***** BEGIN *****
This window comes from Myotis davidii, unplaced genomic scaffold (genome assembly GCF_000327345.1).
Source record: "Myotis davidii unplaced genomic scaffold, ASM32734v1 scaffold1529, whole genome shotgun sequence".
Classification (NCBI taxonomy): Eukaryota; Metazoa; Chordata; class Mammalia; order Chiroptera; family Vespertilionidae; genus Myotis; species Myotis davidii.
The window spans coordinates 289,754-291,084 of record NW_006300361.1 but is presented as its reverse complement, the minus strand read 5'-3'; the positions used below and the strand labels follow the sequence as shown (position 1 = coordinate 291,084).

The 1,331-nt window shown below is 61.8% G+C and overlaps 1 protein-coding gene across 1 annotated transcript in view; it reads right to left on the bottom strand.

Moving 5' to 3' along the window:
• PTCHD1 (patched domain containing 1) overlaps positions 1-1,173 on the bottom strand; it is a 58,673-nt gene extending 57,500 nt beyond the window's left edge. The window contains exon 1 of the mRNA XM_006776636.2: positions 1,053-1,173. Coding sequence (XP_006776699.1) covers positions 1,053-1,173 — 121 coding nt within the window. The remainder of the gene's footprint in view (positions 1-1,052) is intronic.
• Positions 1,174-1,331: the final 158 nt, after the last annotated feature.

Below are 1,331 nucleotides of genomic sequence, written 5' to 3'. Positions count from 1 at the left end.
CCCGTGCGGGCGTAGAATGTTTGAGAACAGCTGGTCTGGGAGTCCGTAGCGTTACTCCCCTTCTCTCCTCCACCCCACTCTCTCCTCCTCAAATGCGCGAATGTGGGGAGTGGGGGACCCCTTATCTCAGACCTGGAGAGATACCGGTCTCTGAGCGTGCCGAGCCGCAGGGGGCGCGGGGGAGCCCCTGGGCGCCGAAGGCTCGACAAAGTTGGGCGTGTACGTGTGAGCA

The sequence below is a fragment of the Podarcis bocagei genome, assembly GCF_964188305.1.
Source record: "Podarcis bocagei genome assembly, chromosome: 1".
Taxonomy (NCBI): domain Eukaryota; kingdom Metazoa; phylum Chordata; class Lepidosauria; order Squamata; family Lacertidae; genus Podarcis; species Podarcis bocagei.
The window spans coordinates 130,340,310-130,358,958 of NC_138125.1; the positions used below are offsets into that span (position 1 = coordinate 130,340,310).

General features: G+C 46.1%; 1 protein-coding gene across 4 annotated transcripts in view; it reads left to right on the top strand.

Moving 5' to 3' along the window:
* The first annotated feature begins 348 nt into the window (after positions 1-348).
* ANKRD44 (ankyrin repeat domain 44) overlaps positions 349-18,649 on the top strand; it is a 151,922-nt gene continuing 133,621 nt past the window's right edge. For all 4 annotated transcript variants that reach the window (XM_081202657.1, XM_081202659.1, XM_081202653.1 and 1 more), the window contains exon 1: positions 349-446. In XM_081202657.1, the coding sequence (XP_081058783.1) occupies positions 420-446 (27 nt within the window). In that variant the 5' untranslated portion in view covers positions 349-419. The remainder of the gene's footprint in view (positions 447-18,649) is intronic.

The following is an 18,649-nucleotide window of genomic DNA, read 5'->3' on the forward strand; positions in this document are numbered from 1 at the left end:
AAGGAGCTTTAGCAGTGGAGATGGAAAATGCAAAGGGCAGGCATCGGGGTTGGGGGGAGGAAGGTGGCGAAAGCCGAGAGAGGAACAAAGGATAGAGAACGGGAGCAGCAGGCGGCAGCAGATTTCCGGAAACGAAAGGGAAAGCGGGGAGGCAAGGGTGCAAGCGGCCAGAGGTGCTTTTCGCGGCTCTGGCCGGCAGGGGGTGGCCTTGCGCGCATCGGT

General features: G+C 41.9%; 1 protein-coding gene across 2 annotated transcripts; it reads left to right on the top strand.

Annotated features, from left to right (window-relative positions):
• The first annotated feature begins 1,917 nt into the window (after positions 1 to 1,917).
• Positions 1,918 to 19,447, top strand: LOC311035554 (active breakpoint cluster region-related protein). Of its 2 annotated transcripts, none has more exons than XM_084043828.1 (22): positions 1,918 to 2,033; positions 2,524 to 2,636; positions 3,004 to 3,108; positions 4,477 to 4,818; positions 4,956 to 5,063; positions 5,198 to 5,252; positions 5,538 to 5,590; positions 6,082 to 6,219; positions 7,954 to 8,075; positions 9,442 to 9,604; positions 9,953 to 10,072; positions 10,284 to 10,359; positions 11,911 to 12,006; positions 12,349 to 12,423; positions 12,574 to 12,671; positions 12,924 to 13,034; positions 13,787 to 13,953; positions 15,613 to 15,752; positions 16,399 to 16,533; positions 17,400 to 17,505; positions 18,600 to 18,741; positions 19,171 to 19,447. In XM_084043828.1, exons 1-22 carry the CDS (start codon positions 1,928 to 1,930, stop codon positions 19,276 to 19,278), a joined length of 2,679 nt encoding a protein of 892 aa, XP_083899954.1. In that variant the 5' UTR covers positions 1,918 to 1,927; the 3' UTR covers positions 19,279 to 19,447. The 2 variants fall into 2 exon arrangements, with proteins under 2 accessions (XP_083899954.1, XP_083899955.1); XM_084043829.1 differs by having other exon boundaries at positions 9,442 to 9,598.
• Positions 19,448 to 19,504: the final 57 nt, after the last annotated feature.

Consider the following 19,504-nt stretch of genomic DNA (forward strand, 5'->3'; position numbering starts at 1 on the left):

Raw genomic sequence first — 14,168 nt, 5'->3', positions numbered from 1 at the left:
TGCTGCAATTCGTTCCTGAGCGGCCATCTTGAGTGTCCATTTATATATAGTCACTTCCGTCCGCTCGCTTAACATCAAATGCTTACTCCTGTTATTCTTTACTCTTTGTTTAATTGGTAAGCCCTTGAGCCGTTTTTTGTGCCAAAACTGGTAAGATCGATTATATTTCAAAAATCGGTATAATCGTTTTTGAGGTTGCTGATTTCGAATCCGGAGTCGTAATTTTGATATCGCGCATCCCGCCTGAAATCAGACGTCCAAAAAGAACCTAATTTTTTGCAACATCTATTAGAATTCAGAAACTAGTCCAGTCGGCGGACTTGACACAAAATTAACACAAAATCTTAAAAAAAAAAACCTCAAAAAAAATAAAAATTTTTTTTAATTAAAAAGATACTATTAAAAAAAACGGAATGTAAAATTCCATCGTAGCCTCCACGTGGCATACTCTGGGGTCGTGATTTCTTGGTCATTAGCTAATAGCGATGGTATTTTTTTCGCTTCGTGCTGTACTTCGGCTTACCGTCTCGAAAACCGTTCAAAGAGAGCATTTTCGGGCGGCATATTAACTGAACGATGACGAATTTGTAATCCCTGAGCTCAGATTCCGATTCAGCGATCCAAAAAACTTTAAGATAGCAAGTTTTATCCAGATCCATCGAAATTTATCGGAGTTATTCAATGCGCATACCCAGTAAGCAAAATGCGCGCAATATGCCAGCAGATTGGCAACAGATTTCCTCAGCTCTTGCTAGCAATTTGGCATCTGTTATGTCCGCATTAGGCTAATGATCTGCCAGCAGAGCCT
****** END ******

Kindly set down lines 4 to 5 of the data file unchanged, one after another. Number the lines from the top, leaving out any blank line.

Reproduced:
The window spans coordinates 289,754-291,084 of record NW_006300361.1 but is presented as its reverse complement, the minus strand read 5'-3'; the positions used below and the strand labels follow the sequence as shown (position 1 = coordinate 291,084).

The 1,331-nt window shown below is 61.8% G+C and overlaps 1 protein-coding gene across 1 annotated transcript in view; it reads right to left on the bottom strand.